Greatly Missed

At the end of 2011, Wharton lost three influential faculty members: Morris Hamburg, C’43, GR’52, professor emeritus of statistics and operations research; Robert J. House, professor emeritus of management; and Howard V. Perlmutter, professor emeritus of social architecture and management.

Committed Teacher With Wide Impact

A renowned and often-honored teacher and mentor, Hamburg impacted generations of students, including Paul E. Green, professor emeritus of marketing, whom he advised during his early development of conjoint analysis, a statistical method for determining how consumer value different features of one product or service.

Hamburg earned his undergraduate degree from Penn and began teaching at Wharton in 1946 while earning his Ph.D. under Economics Nobel Laureate Professor Simon Kuznets. Hamburg’s principal fields of research were managerial decision analysis, forecasting and planning, economics, securities markets, and industrial basic and applied research.

He directed studies on urban economic planning and managerial information systems for universities and large public libraries. In the 1980s, he was chairman of an advisory committee to the U.S. Department of Energy, for which he was commended for his service.

Colleague Abba M. Krieger, Wharton’s Robert Steinberg Professor, remembers Hamburg as an extremely wise person often used by the university to negotiate and work through difficult situations.

“He would have been a wonderful dean,” Krieger says, “but as Morris often quipped, ‘The best title in a university is professor.’”

Morris Hamburg died on November 14 at the age of 89.

On Global Organizational Behavior and Leadership

House was a dedicated scholar who was committed to D.O. Hebb’s maxim that “a good theory is one that holds together long enough to get you to a better theory.” House held several faculty appointments prior to joining Wharton in 1988 as the Joseph Frank Bernstein Professor Endowed Chair of Organization Studies.

House’s research into the role of personality traits and motives related to effective leadership and organizational performance led him to develop his theory of “charismatic leadership.” He was the principal investigator and founder of the Global Leadership and Organizational Behavior Effectiveness (GLOBE) Research Program beginning in 1993, which examined 62 societies for 10 years for the impact of cultural and societal difference on organizational behavior and leadership. Colleague Steve Kobrin, the William H. Wurster Professor of Multinational Management, noted, “It was a very ambitious undertaking that has made a major contribution to the field.”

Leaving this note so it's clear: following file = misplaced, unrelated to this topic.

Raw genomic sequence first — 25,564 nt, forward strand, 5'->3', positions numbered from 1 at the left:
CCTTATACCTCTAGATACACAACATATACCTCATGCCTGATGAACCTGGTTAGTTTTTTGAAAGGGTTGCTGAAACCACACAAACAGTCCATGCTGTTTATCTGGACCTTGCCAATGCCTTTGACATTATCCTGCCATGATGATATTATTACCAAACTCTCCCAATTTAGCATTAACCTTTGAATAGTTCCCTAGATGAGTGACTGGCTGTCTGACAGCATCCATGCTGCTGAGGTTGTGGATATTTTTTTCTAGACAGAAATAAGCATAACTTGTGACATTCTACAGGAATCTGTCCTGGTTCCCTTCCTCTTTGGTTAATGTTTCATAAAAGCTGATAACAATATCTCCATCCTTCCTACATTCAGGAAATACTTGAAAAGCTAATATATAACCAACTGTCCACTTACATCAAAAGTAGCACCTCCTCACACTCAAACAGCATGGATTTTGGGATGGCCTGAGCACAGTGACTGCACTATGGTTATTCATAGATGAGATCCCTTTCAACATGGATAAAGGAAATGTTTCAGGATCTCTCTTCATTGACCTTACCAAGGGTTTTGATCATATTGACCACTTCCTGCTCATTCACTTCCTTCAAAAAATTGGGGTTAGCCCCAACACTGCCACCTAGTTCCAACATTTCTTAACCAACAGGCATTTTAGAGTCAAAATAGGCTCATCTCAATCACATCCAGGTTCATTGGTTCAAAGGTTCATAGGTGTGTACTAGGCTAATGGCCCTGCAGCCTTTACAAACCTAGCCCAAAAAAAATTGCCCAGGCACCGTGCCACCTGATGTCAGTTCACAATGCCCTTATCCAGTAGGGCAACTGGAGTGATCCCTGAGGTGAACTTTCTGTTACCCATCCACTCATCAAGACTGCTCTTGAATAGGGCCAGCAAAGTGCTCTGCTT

Robert J. House died November 1 at the age of 79.

Visionary of Globalization

Nearly 40 years ago, soon after starting teaching at Wharton in 1969, Perlmutter predicted the development path of multinational institutions in a paper that is considered the foundation for globalization scholarship.

According to colleague Mauro F. Guillén, the Dr. Felix Zandman Professor of International Management, Perlmutter’s most important contribution was the concept of “mindset” in the context of the multinational firm.

“Howard so simply and elegantly captured the mindsets of multinationals that his work will remain one of the most fundamental readings in IM,” Guillén says.

Perlmutter was also known as an approachable person whose legendary ability for connecting with listeners earned him the nickname “the Pearl.” He was the founder and director of the Worldwide Institutions Research Center and chairman of the Multinational Enterprise Unit. He served as an adviser to the Canadian and U.S. governments; the World Health Organization; and numerous firms, universities and municipalities.

“He had an amazing mind and an ability to focus on big issues,” Kobrin says. “He really wanted to make the world a better place.”

Howard V. Perlmutter died November 8 at the age of 86.

—By Kelly Andrews

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